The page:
Your feelings about your body, especially the amount of satisfaction or dissatisfaction you experience in relation to your looks (e.g., weight, body shape, height, skin tone, aging, etc.) is your affective body image. These are all the things that you like or dislike about your appearance.
Obviously, these feelings are influenced by our societal consumptions: who we see on TV, in movies, in magazines, and, more recently, on social media. It’s important to make a conscious decision about the media you consume and the effect it has on you, both positive and negative. Introduce body image diversity into your life.
Sometimes, we come from cultures that influence these ideas. For instance, I’m Black, and the idealization of large backsides is a part of my culture. Guess who doesn’t have a large butt? Me. But this doesn’t make me any less Black or my body image any less positive. I welcome the Bulgarian Squats that my trainer recommends, hoping I’ll get slightly more rotund glutes, but I know I’ll never be on the same level as Megan Thee Stallion. And this does not change my value as a person.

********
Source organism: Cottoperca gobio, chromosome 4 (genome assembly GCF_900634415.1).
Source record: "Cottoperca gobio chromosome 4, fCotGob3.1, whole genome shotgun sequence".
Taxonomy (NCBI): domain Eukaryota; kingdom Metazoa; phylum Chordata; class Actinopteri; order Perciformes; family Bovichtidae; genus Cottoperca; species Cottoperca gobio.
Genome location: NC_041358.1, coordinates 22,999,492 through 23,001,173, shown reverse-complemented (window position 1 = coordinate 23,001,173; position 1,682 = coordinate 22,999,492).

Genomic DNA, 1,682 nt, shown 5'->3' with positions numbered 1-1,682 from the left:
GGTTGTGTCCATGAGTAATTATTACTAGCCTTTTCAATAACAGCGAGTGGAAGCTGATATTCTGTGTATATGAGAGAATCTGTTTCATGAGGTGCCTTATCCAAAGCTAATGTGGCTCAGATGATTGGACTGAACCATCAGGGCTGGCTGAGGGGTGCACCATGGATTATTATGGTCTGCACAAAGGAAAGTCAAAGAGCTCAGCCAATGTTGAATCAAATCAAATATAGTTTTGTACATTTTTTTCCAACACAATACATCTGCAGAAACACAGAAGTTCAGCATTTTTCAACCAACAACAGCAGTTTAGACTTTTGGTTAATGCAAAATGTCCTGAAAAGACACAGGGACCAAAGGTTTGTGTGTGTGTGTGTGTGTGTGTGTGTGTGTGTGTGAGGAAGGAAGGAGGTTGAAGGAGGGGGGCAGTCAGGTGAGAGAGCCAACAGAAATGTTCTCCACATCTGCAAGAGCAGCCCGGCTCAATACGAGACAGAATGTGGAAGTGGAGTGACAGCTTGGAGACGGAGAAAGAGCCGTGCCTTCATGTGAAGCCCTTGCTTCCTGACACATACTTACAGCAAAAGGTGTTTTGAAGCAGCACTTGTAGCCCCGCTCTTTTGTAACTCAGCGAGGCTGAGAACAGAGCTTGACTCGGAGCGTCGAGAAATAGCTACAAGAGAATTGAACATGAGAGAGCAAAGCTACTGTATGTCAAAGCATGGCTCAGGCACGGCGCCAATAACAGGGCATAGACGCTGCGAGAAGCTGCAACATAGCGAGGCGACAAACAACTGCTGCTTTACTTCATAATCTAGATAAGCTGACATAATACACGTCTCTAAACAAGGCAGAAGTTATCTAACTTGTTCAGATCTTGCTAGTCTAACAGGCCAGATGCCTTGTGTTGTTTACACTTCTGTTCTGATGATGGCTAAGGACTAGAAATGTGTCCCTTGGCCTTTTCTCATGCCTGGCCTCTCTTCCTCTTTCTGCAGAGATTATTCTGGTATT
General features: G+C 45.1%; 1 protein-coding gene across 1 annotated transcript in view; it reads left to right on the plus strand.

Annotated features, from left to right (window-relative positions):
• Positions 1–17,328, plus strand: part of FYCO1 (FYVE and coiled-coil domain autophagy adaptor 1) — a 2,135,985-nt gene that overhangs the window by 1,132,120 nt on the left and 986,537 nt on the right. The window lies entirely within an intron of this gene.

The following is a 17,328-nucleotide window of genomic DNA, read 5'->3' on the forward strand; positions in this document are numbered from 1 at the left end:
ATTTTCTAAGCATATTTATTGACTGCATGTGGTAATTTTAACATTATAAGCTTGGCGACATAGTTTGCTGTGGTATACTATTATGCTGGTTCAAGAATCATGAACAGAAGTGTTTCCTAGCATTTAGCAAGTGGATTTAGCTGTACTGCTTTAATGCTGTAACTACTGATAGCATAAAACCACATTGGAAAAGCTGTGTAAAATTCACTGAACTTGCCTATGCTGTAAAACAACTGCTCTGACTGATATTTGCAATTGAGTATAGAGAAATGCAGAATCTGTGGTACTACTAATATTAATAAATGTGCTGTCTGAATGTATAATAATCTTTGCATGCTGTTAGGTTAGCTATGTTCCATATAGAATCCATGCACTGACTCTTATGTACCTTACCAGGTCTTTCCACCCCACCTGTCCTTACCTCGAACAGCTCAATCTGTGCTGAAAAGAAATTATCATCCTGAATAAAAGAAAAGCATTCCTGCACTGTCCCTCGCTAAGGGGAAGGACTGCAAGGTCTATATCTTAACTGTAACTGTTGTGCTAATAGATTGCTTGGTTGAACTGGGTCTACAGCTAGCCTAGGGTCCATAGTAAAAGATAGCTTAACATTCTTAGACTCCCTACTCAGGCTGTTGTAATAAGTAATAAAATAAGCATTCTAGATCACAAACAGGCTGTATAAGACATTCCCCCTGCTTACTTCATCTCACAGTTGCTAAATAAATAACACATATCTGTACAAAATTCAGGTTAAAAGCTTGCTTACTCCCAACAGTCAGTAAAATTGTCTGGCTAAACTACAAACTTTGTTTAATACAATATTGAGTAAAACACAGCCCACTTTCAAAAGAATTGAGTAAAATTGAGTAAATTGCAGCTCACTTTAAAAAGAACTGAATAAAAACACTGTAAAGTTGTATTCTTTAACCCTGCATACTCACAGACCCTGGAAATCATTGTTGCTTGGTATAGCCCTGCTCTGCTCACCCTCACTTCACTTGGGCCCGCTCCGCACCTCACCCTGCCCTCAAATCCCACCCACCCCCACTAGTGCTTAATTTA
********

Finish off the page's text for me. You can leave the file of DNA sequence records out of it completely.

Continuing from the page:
Hating yourself is not a requirement for change. You can be dissatisfied with something and still accept it. If you’re going to compare your body to other peoples', at least find comparisons that make you feel included and not ones that make you feel ostracized. This will help to improve your body image over time.
These are the thoughts and beliefs that you hold about your body.
You might be a guy who thinks, "if I build muscle in my chest and arms, I’ll feel better about myself." Or maybe you're a woman in her 30s who is upset about face and body wrinkles and thinks, "If I can just maintain how I look now, I’ll be happy." If/then contingencies like this often add up to maybe/never results. If you inherently dislike yourself, you’ll move the goal post. You’ll gain 20 pounds of muscle and then say, "I just need to gain 10 more."